“A man who carries a cat by the tail learns something that he can learn in no other way.”
In money management, like many professions, the act of doing is probably the best training available. There is nothing like a mistake to change your process or habits, and when you manage money professionally the mistakes come frequently. The key, of course, is what you do with the mistakes and how you adjust to them.
This is certainly an interesting time in the money management business. In the last few years, we’ve seen a number of long time and highly successful portfolio managers decide to get out of the game. In fact, earlier this week Keith and I had coffee with a Hedgeye subscriber who will be converting his highly successful hedge fund into a family office at the end of the year.
This gentleman, like many of his peers, didn’t have one specific reason for returning outside capital, but rather was more generally concerned about the ability to generate returns that justified the fees. On some level, that is a high class problem. But the truth of it is, in our view, monetary policy and policy makers have taken us to a place where the risk / reward in many asset classes is simply not all that compelling. Simply put, if you are going to carry the proverbial cat by the tail, you want to believe that the reward of that action equates to the risk.
Of course, this is not to say that all is necessarily negative. In fact, this morning is one of the more bullish runs of economic factors that we’ve seen for some time. A few things to consider this morning:
1. China – The Shanghai Composite was up +4.3% overnight to cap off a two week run of +9.6%. As a consumer of commodities, China will have its best moves when input prices are deflating, so to see a breakout above our key resistance line of 2,905 on the Shanghai Composite, we will likely need to see Bernanke and Company get out of the way for this rally to be sustainable. It also doesn’t hurt that the HSBC Flash PMI came in a little better than expected at a stable 50.9, which implies an economic recovery may be taking hold in China.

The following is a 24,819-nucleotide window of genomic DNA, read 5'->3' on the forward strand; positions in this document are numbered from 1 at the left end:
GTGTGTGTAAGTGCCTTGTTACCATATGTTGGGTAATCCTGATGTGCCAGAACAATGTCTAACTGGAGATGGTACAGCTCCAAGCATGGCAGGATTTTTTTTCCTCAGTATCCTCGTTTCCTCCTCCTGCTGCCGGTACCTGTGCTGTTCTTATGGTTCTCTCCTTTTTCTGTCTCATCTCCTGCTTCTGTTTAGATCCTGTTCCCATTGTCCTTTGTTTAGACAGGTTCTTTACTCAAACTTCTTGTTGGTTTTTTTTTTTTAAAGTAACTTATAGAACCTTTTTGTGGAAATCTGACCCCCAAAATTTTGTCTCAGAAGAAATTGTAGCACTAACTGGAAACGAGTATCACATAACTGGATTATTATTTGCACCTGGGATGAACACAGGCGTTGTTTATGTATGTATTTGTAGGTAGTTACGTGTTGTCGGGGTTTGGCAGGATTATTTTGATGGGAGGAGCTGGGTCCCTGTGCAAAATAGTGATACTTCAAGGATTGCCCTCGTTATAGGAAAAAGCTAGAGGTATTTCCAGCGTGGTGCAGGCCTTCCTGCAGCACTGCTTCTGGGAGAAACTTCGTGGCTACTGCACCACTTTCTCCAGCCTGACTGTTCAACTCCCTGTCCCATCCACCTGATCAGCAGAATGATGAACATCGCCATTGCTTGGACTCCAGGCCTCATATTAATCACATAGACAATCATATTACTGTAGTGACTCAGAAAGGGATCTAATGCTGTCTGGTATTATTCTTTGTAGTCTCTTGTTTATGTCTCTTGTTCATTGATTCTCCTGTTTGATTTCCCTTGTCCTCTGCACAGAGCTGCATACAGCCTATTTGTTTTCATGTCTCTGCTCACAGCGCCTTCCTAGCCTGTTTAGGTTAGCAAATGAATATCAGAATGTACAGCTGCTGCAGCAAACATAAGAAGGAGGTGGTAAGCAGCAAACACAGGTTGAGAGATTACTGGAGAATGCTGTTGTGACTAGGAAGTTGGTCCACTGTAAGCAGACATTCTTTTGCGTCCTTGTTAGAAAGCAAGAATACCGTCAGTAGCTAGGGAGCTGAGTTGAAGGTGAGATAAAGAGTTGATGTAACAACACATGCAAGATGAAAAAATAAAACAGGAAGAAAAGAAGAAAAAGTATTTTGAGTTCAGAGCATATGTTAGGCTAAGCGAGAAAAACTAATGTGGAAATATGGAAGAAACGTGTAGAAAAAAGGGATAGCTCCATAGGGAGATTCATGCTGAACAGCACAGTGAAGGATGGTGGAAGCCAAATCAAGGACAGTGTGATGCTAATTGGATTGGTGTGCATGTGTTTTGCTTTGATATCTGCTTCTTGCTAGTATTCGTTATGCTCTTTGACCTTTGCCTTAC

2. Germany – As the old adage goes, there is always a bull market somewhere. Going into yesterday, the DAX was up 29% in the year-to-date, which makes it one of the top ten performing equity markets globally. This move in Germany equities is supported by the high frequency economic data, such as the services PMI from this morning which came in at 52.1 versus its 49.7 reading in November.
3. Commodities – Many of the story tellers have suggested that commodity prices go up purely because of supply / demand or tight economies and while at times this is true, the reality remains that monetary policy is a big driver. To the extent that global central bankers get even marginally more hawkish, it will negatively impact commodity prices. As we all know, economic recoveries don’t occur at $150 per barrel crude oil and getting oil lower sustainably will be a key factor supporting any sustained economic recovery.
Collectively, this data and these real-time prices are signaling a shift from #SlowingGrowth to #StabilizingGrowth. This is potentially very positive for equity markets. The question from here is whether the government can stay out of the way of economic stability.
To dig into this last point in more detail, we are going to be hosting Stanford Economics Professor John Taylor this coming Tuesday at 1pm EST for a conference call (if you are not an institutional macro subscriber and would like information on attending please email email@example.com ). Bloomberg Markets recently named Professor Taylor to their 50 Most Influential List and he was on the short list to replace Chairman Bernanke under a Romney administration, but he is probably most known for the creation of the Taylor rule.